People, if you don't yet subscribe to the UK's RAC magazine then
here's a good reason why you should. They publish my articles in the
associated RAC Service Engineer Magazine. Of course this argument can
be substantiated - everyone should read my articles and we all doubt
anyone would disagree.
Thoughts on better application of mini splits in server rooms. It has
only been out a few days but already I've received a hand full of
phone calls from suppliers and contractors wanting to discuss the
The link is to a low resolution scan of the most recent issue's
Let me know what you think.
Interesting idea Marc, congrats on being published. I have been having
trouble getting a couple of server rooms to
keep up with the growing loads being added to the racks (not large enclosed
racks though). I am wondering do think this
principle could be applied to an open rack sever room? Also would some
conversion give a strained system a little more
capacity? Funny thing is even though the loads have gone up the icing issues
It's trying to get people to get away from thinking that server rooms must
be kept at a constant 18 deg'c throughout the room. The idea of the chiller
strips is to stop the hot air from mixing with the room air before it
returns to the conditioner. It's best to think of the warm air out side of
the server racks as the start of the return duct and design from there.
Correctly ducted the 'air on' will be 30+deg'c and therefore will hold more
heat to help prevent coil freezing and save energy by not allowing it to mix
with air that's just been cooled. This method will also increase the
performance of the existing equipment by supplying cool air to where it's
best needed -i.e. the air intake side of the servers and not where it's not.
The big problem is converting conventional rooms to this configuration....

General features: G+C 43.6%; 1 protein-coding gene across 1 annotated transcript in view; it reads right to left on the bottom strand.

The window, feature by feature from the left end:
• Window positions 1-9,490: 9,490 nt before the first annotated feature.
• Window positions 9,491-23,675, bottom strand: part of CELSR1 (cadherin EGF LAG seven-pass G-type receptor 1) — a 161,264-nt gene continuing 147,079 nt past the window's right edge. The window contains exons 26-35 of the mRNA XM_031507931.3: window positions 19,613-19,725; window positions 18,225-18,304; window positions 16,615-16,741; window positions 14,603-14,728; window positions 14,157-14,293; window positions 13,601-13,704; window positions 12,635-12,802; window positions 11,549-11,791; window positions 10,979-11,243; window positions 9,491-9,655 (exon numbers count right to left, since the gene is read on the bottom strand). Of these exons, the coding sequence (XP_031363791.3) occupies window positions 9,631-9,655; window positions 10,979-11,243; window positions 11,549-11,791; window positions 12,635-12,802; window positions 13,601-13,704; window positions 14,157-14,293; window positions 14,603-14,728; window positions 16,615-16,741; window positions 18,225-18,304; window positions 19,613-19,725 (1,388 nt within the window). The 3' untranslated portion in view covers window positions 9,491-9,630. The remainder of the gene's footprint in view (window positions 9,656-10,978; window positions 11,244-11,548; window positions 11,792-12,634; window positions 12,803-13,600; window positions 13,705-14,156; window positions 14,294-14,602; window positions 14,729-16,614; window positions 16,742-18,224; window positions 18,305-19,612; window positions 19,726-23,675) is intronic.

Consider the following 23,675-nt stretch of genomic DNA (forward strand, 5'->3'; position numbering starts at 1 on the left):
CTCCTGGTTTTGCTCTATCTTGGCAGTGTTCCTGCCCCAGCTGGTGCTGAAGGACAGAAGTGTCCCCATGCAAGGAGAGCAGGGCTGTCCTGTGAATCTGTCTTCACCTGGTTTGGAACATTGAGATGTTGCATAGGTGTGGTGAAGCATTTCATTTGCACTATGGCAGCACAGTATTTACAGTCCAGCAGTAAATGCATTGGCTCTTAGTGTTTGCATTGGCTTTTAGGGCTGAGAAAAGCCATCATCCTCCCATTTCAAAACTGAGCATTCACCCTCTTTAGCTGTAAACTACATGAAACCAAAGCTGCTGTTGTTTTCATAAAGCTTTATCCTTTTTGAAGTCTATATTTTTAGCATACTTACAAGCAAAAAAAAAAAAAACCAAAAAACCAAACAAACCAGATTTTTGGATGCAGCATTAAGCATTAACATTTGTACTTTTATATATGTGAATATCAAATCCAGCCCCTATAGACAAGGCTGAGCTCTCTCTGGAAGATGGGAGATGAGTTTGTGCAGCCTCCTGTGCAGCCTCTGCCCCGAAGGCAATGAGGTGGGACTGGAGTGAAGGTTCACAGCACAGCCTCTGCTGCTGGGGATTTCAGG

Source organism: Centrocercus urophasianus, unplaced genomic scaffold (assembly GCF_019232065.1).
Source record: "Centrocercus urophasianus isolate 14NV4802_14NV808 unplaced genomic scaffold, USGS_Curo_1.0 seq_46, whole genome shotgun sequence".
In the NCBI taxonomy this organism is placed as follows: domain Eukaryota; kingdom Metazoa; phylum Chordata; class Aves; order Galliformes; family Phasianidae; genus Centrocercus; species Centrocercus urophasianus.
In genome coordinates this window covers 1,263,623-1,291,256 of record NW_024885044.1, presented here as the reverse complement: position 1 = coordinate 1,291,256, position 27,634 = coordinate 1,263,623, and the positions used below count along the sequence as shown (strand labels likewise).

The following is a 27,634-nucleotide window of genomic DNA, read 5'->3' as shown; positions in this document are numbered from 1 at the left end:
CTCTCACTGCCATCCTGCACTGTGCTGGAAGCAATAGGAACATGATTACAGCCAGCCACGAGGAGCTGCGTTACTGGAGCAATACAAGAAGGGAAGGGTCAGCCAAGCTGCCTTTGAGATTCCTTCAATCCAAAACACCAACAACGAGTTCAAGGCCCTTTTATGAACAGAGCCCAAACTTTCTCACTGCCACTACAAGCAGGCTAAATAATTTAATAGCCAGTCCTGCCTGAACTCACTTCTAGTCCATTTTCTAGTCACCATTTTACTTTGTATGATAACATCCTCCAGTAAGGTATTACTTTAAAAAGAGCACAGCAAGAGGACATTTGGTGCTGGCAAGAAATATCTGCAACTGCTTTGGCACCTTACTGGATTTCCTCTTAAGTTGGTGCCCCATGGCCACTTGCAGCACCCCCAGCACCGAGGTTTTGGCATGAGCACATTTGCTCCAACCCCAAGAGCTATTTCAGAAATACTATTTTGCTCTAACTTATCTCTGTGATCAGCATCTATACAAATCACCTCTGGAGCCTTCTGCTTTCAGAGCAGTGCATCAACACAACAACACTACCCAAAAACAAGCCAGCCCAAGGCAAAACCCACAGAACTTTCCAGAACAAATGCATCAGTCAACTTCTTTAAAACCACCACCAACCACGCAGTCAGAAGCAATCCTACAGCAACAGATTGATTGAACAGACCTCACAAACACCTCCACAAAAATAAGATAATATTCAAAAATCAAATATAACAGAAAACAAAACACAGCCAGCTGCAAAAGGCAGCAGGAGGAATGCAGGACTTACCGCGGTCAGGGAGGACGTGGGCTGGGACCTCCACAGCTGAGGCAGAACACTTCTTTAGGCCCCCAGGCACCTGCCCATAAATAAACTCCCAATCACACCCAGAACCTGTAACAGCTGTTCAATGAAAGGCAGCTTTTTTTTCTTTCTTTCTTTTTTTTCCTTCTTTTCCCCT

Personally I would have liked the r/h diag to have the return in the centre
and the cold to the outside. (as per chiller strip picture) Then draw the
chiller strips in for a better explaination of the design. However I know
that the articles are sub'ed heavily and time isn't always available..
Most of the server rooms I work on are set at 68/69*F. The couple rooms
that are having trouble (icing minisplits)
are set at 71*F.
Last week I was called out to an iced unit. 3 or 4 ceiling tiles had been
taken out and not replaced. Unit head
was 12" or from the open attic, replaced tiles, unit hasn't re-iced.
Most of the server fans I see blow out the back of the rack. My problem
will be airflow from the minisplit heads
that are wall mount, not ducted. Small server rooms, with growing heatloads. I
have the go ahead to change one out to
catch up with demand. Have to give it some thought, might be worth looking at
for an upgrade.
My idea behind drawing the cold isle in the centre was so that the hot
isles we then exposed to the outdoors or surrounds so that in winter
they are cooled by cooler walls and in summer there is less heat
transmission through the walls on account of a reduced TD across the
Don't really like minisplits protecting Electronic Equipment (incl LAN)
Rooms as the quality of the units is usually not reliable enough and if
someone's such a cheapskate that they'd use a minisplit on a 100% sensible
load then they're probably too cheap to build in any redundancy. Unless
these minisplits are high quality and high airchange rate units.
You want to stop icing, vapour seal the room. I mean Joseph - what's this
about ceiling tiles. Glue the bastards up seal all the holes (and get some
of that stuff that gives birds a hotfoot to identify and inhibit the
culprits), put double strip rubber seals on the doors and paint every
surface of the fabric with acrylic. then no ice. Anybody that wants to stuff
things up... just set the room setpoint below 20 degrees (you increase the
risk of drying out the room as the coil strips more moisture over time and
elevate humidifier running, you also increase the risk of short cycling and
increase the risk of failure).
Given all that Marc's idea does have merit for some applications (cheapskate
customers) but as for the pomy "Service Engineer" subscription, I think that
I prefer to invest my subscription money in the Chartered Instutute of
Building Services Engineers Journal (another pomy publication) and our local
Australian Institute of Heating & Refrigeration Engineers Journal, the
Institute of Plant Engineers of Australasia Journal and Climate Control
The hot isle cold isle server farm room solution is a well researched idea,
so I'm surprised you haven't heard of it.?
So actually it's not the a cheapskate option but is a much better system to
ensure correct airflow through the server cabinet. The fact that it leads to
a better utilisation of the cooling duty (and hence lower energy costs)
should be aplauded too.
P.S 'Service Engineer' is a 4 x per year free issue from the people who
produce R&A.C magazine.
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